This has been a brief period of travel hell.
From Bolzano we were off to Dublin. To get there, we had to take a train to Milan and overnight there, before flying the next day to Dublin. Somehow, though, the train wasn’t as straightforward as it should have been. We got to the train station and saw that our train would be leaving on time from Track 3. So we went to Track 3 and boarded the train when it came in maybe three or four minutes late. Now, as we experienced in Venice, Italian trains don’t provide nearly as much information at the tracks as you get anywhere else in Europe – there’s no monitor telling you the next train is going to these cities – but it seemed straightforward. What could go wrong? As I dozed off in the comfort of European rail travel Mark happened to notice that we were going north, as in up towards Austria and Germany. That’s the wrong direction. Not at all sure how it happened, but these savvy, experienced travelers got on the wrong train.We got off at the next stop and had to buy new tickets, but eventually got into Milan a couple hours late. Our original plan was that we were going to hang around northern Italy for a bit after the bike ride, but then we got an email from an old friend saying that he was spending his 50th birthday in Dublin and would love for us to join him. So we rearranged things a bit and instead scheduled the one night in Milan to catch a morning flight.
In the best Italian tradition, the airport getting out of Milan was pure hell. To call it a “line” for checking in would be a generous overstatement. There was sort of a general sense of “some people are already in front of us,” but nothing that resembles a 21st century airport line; barely better than a mob. And as things progressed it nearly became a mob. People would come up and see there was no real line so just get in wherever they could. It was like something from a Third World country 25 years ago. Crazy. It took us almost an hour while people were shoving their way forward to the one woman – one woman! – who was checking in the entire flight. Crazy experience.
And while I’m on the subject of stupid airport design, four days later when we flew out of Dublin there were precisely 36 seats in a big waiting area to board a plane that held probably 160 people or so. Insane. When you know people have to get to the airport plenty early to deal with security and all that, why on earth would you have a small fraction of the number of necessary seats? Who knows what they were thinking.
OK, at any rate, eventually we got to Dublin for four nights. Ajay was a classmate of ours in graduate school, so we’ve been friends for nearly 30 years now. So when his wife Ann suggested we join them in Dublin for his birthday, we jumped at the chance. Oddly, as close as it is to the east coast, I’d never been to Ireland. And even more oddly, we’re going back for a couple of weeks there in August, so just dropping in to Dublin and then flying out isn’t as crazy as it seems.Impressions of Dublin. Rainy – consistent with our experience in Europe so far this year, it rained at least part of every day we were there. And they drink a lot in Dublin, though that probably shouldn’t come as a big surprise. There are a lot of pubs in Dublin and people drink a lot of beer in those pubs. Overall we found the food to be pretty marginal; I’m guessing that’s now what people are really going into the pubs for.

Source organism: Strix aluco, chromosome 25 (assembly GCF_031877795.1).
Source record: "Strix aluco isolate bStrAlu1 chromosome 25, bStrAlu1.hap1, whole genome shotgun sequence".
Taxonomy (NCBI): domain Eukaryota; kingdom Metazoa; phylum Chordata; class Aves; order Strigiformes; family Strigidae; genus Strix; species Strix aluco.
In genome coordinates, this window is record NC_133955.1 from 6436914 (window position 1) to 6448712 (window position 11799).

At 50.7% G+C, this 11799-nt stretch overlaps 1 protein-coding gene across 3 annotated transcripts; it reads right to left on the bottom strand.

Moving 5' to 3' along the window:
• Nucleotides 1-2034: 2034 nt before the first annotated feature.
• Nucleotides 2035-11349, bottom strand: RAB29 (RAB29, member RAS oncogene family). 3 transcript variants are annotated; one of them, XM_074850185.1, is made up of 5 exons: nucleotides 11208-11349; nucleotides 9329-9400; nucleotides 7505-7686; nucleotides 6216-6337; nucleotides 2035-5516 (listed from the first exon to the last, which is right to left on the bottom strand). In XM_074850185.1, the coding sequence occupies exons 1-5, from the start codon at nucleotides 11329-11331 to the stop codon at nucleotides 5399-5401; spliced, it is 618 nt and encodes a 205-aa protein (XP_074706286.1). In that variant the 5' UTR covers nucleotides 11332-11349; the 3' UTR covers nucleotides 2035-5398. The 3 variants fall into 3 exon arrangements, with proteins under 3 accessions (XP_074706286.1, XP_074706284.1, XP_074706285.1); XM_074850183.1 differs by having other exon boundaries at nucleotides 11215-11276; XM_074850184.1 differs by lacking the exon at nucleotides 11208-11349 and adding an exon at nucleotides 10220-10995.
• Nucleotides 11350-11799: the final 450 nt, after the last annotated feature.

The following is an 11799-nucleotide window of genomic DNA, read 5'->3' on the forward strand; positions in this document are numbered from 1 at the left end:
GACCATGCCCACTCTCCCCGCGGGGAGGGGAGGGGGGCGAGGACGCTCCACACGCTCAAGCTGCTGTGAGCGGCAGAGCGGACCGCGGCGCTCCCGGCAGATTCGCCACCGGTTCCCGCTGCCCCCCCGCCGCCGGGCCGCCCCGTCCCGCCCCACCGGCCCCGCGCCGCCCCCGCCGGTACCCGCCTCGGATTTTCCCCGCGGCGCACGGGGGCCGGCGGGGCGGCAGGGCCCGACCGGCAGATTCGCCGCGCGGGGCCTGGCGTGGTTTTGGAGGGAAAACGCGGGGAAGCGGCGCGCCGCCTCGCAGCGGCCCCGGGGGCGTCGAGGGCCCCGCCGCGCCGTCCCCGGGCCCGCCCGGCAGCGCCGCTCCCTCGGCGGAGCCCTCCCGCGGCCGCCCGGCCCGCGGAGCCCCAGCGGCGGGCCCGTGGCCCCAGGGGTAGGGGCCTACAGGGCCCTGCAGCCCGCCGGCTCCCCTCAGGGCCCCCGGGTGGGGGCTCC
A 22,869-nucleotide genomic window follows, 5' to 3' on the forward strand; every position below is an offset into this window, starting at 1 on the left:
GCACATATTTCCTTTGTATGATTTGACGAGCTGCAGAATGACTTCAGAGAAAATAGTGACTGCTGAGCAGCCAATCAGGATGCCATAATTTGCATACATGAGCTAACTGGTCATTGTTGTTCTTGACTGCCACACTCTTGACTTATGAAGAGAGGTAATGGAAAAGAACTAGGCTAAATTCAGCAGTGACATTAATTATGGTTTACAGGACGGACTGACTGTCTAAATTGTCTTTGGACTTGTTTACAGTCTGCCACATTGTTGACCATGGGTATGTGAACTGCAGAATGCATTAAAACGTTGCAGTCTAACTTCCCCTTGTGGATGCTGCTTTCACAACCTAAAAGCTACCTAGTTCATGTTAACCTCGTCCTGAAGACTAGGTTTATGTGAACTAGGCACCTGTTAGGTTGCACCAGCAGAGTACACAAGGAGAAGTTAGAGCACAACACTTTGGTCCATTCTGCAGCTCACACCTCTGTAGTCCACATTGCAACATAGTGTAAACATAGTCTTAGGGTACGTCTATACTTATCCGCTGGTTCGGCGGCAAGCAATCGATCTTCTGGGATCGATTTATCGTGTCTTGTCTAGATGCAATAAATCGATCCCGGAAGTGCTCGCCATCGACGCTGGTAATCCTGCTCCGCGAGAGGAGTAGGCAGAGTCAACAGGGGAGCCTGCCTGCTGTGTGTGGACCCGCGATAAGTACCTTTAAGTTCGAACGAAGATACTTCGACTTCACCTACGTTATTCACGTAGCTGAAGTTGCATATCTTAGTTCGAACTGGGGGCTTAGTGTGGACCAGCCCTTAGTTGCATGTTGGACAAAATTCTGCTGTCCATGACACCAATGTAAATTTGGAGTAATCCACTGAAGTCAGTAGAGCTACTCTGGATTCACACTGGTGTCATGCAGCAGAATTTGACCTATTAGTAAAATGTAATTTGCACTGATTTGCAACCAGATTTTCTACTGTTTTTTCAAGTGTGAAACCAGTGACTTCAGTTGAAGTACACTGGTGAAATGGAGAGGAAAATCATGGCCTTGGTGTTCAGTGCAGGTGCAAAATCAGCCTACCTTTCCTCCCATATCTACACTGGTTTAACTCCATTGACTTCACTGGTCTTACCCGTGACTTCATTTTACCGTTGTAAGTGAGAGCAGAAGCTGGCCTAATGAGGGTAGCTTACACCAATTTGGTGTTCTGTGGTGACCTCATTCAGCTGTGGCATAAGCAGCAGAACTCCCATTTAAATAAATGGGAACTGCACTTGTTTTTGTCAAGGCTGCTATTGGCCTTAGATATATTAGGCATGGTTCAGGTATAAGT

We were staying right next to Trinity College, Ireland’s oldest and most prestigious university. It was founded in 1592 – 44 years before Harvard, the oldest university in the U.S. – as part of the Tudor monarchy’s Protestant agenda, and as recently as 1970 the Catholic Church of Ireland forbade its members to attend without permission of their archbishop; famous alumni include Oscar Wilde and Bram Stoker. The tour itself was somewhat anticlimactic; the tour guide was a lot more interested in himself than he was in us. Along with the tour we got to see the Book of Kells, an illustrated Bible consisting of the four gospels produced about the year 800. Considered Ireland’s finest national treasure, ultimately it was, well, an old book.
And then we toured a jail, too (or, as it’s known here, a “gaol”). Kilmainham Jail was a great opportunity to learn a little bit about Irish history. It’s easy for me to remember that as recently as 100 years ago, Ireland was still under the control of the British. One of the key moments in the movement to independence was the Easter Rising, as it’s known, of April 1916. Basically, a group of patriots decided to use Britain’s engagement in the Great War to proclaim an Irish Republic. It didn’t work, and most of the ringleaders were imprisoned in Kilmainham Jail until they were executed in May and June of 1916. And while the “rising” was a failure at the time, it became part of the Irish identity as they ultimately fought successfully for independence. This year, 100 years after the Rising, you see all sorts of commemoration of the event.
From here we’re off to Copenhagen for a few days before going back to resume our summer in northern Italy. Maybe some day we’ll get out the rain that seems to blanket Europe this spring.